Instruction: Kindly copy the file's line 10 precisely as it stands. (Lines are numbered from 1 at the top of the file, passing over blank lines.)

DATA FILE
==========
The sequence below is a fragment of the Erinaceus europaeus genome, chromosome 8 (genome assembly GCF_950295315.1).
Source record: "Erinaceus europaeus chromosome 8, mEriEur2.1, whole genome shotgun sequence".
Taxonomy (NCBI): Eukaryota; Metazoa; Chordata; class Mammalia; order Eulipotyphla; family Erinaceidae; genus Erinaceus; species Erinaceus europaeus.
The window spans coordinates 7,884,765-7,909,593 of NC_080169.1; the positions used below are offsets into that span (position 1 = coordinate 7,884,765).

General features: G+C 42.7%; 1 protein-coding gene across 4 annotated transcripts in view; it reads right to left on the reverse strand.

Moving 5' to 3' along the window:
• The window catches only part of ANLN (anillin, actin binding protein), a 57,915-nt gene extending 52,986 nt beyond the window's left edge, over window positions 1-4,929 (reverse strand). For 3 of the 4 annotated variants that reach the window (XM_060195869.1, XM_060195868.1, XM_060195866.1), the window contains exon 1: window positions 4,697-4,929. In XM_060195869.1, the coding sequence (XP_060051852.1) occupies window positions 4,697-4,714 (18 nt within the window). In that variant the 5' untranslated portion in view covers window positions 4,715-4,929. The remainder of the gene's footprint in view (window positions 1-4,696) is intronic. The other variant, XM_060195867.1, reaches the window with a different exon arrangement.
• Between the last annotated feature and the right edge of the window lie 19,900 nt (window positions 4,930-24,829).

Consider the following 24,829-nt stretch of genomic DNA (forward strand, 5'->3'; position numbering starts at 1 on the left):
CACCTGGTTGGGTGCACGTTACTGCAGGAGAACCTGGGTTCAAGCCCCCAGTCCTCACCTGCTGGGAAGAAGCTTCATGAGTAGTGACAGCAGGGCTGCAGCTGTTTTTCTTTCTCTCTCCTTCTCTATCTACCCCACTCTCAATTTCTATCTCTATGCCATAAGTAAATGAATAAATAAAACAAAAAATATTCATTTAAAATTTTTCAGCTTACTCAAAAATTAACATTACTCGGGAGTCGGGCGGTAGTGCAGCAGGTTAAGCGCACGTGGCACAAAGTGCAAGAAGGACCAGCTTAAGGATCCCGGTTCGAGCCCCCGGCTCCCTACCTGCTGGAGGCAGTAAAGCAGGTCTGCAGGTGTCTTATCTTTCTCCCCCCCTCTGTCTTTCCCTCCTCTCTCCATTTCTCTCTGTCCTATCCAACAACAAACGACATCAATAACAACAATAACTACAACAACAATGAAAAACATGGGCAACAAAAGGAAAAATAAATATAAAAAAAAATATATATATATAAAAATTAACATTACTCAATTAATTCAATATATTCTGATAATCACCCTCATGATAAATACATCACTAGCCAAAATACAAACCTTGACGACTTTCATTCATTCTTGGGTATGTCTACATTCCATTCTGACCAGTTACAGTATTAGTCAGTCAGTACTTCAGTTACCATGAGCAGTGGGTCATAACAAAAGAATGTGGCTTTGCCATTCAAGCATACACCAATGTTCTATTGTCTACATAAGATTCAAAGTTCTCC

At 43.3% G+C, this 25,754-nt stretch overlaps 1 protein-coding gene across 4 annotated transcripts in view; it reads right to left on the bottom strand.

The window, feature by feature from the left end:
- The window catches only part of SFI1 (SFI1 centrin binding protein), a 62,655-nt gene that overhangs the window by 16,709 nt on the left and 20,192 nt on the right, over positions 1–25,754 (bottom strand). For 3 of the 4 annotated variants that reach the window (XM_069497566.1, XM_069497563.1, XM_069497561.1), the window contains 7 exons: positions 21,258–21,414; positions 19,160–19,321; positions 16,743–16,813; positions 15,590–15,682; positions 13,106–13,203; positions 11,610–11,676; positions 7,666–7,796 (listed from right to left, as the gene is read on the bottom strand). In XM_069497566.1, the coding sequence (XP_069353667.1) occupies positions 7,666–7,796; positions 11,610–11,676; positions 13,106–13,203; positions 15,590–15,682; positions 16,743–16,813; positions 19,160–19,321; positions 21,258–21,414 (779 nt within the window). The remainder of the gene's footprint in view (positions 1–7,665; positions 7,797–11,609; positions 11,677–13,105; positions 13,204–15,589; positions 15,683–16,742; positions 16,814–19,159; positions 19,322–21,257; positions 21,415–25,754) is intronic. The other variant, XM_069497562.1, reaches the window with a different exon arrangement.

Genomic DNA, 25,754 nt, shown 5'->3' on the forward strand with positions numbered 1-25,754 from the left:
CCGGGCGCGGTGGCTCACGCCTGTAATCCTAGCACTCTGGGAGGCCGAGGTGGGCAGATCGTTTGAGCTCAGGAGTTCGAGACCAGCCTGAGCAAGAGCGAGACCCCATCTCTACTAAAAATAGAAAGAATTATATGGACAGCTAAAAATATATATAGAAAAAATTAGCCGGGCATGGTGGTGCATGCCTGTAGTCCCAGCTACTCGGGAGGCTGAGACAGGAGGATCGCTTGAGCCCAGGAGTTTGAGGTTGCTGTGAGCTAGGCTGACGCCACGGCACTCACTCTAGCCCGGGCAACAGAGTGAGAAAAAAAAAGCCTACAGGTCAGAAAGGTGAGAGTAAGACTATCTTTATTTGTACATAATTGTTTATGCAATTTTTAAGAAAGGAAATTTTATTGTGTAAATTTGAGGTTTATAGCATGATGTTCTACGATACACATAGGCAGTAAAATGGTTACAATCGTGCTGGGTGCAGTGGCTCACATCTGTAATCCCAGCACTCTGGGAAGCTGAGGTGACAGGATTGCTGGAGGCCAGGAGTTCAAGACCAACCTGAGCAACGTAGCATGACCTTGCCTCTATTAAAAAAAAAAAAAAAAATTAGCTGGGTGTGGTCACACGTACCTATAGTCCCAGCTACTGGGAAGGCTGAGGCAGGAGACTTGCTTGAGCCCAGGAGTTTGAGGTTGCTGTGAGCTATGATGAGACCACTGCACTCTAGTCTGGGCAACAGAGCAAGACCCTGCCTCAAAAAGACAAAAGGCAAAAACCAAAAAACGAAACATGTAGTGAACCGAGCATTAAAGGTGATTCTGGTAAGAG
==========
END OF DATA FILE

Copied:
CACCTGGTTGGGTGCACGTTACTGCAGGAGAACCTGGGTTCAAGCCCCCAGTCCTCACCTGCTGGGAAGAAGCTTCATGAGTAGTGACAGCAGGGCTGCAGCTGTTTTTCTTTCTCTCTCCTTCTCTATCTACCCCACTCTCAATTTCTATCTCTATGCCATAAGTAAATGAATAAATAAAACAAAAAATATTCATTTAAAATTTTTCAGCTTACTCAAAAATTAACATTACTCGGGAGTCGGGCGGTAGTGCAGCAGGTTAAGCGCACGTGGCACAAAGTGCAAGAAGGACCAGCTTAAGGATCCCGGTTCGAGCCCCCGGCTCCCTACCTGCTGGAGGCAGTAAAGCAGGTCTGCAGGTGTCTTATCTTTCTCCCCCCCTCTGTCTTTCCCTCCTCTCTCCATTTCTCTCTGTCCTATCCAACAACAAACGACATCAATAACAACAATAACTACAACAACAATGAAAAACATGGGCAACAAAAGGAAAAATAAATATAAAAAAAAATATATATATATAAAAATTAACATTACTCAATTAATTCAATATATTCTGATAATCACCCTCATGATAAATACATCACTAGCCAAAATACAAACCTTGACGACTTTCATTCATTCTTGGGTATGTCTACATTCCATTCTGACCAGTTACAGTATTAGTCAGTCAGTACTTCAGTTACCATGAGCAGTGGGTCATAACAAAAGAATGTGGCTTTGCCATTCAAGCATACACCAATGTTCTATTGTCTACATAAGATTCAAAGTTCTCC